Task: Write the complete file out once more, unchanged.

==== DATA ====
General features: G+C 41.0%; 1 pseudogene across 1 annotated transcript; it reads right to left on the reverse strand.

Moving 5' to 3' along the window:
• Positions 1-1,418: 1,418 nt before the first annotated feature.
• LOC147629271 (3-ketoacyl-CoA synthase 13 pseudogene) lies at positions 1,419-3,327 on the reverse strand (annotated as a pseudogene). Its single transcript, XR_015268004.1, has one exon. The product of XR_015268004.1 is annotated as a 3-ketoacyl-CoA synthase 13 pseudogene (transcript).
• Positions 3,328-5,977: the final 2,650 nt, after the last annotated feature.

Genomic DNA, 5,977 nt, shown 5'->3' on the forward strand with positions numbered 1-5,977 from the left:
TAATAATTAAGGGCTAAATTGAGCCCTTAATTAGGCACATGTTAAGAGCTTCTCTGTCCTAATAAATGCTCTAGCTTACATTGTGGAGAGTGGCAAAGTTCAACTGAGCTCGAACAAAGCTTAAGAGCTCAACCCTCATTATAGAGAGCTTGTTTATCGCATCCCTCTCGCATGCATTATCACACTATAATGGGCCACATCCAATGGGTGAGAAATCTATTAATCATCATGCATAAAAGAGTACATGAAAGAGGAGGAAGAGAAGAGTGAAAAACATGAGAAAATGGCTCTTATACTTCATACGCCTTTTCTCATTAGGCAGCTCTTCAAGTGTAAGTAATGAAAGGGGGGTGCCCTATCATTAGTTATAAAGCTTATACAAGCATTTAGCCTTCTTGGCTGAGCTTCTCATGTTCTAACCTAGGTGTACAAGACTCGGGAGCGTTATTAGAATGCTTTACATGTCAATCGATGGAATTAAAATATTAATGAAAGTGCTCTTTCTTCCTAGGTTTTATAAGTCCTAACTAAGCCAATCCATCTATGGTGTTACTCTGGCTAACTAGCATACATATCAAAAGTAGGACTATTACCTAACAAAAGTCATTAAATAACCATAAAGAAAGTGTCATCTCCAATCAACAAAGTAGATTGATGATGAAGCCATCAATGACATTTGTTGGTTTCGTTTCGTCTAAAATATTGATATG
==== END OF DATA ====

General features: G+C 41.0%; 1 pseudogene across 1 annotated transcript; it reads right to left on the reverse strand.

Moving 5' to 3' along the window:
• Positions 1-1,418: 1,418 nt before the first annotated feature.
• LOC147629271 (3-ketoacyl-CoA synthase 13 pseudogene) lies at positions 1,419-3,327 on the reverse strand (annotated as a pseudogene). Its single transcript, XR_015268004.1, has one exon. The product of XR_015268004.1 is annotated as a 3-ketoacyl-CoA synthase 13 pseudogene (transcript).
• Positions 3,328-5,977: the final 2,650 nt, after the last annotated feature.

Genomic DNA, 5,977 nt, shown 5'->3' on the forward strand with positions numbered 1-5,977 from the left:
TAATAATTAAGGGCTAAATTGAGCCCTTAATTAGGCACATGTTAAGAGCTTCTCTGTCCTAATAAATGCTCTAGCTTACATTGTGGAGAGTGGCAAAGTTCAACTGAGCTCGAACAAAGCTTAAGAGCTCAACCCTCATTATAGAGAGCTTGTTTATCGCATCCCTCTCGCATGCATTATCACACTATAATGGGCCACATCCAATGGGTGAGAAATCTATTAATCATCATGCATAAAAGAGTACATGAAAGAGGAGGAAGAGAAGAGTGAAAAACATGAGAAAATGGCTCTTATACTTCATACGCCTTTTCTCATTAGGCAGCTCTTCAAGTGTAAGTAATGAAAGGGGGGTGCCCTATCATTAGTTATAAAGCTTATACAAGCATTTAGCCTTCTTGGCTGAGCTTCTCATGTTCTAACCTAGGTGTACAAGACTCGGGAGCGTTATTAGAATGCTTTACATGTCAATCGATGGAATTAAAATATTAATGAAAGTGCTCTTTCTTCCTAGGTTTTATAAGTCCTAACTAAGCCAATCCATCTATGGTGTTACTCTGGCTAACTAGCATACATATCAAAAGTAGGACTATTACCTAACAAAAGTCATTAAATAACCATAAAGAAAGTGTCATCTCCAATCAACAAAGTAGATTGATGATGAAGCCATCAATGACATTTGTTGGTTTCGTTTCGTCTAAAATATTGATATG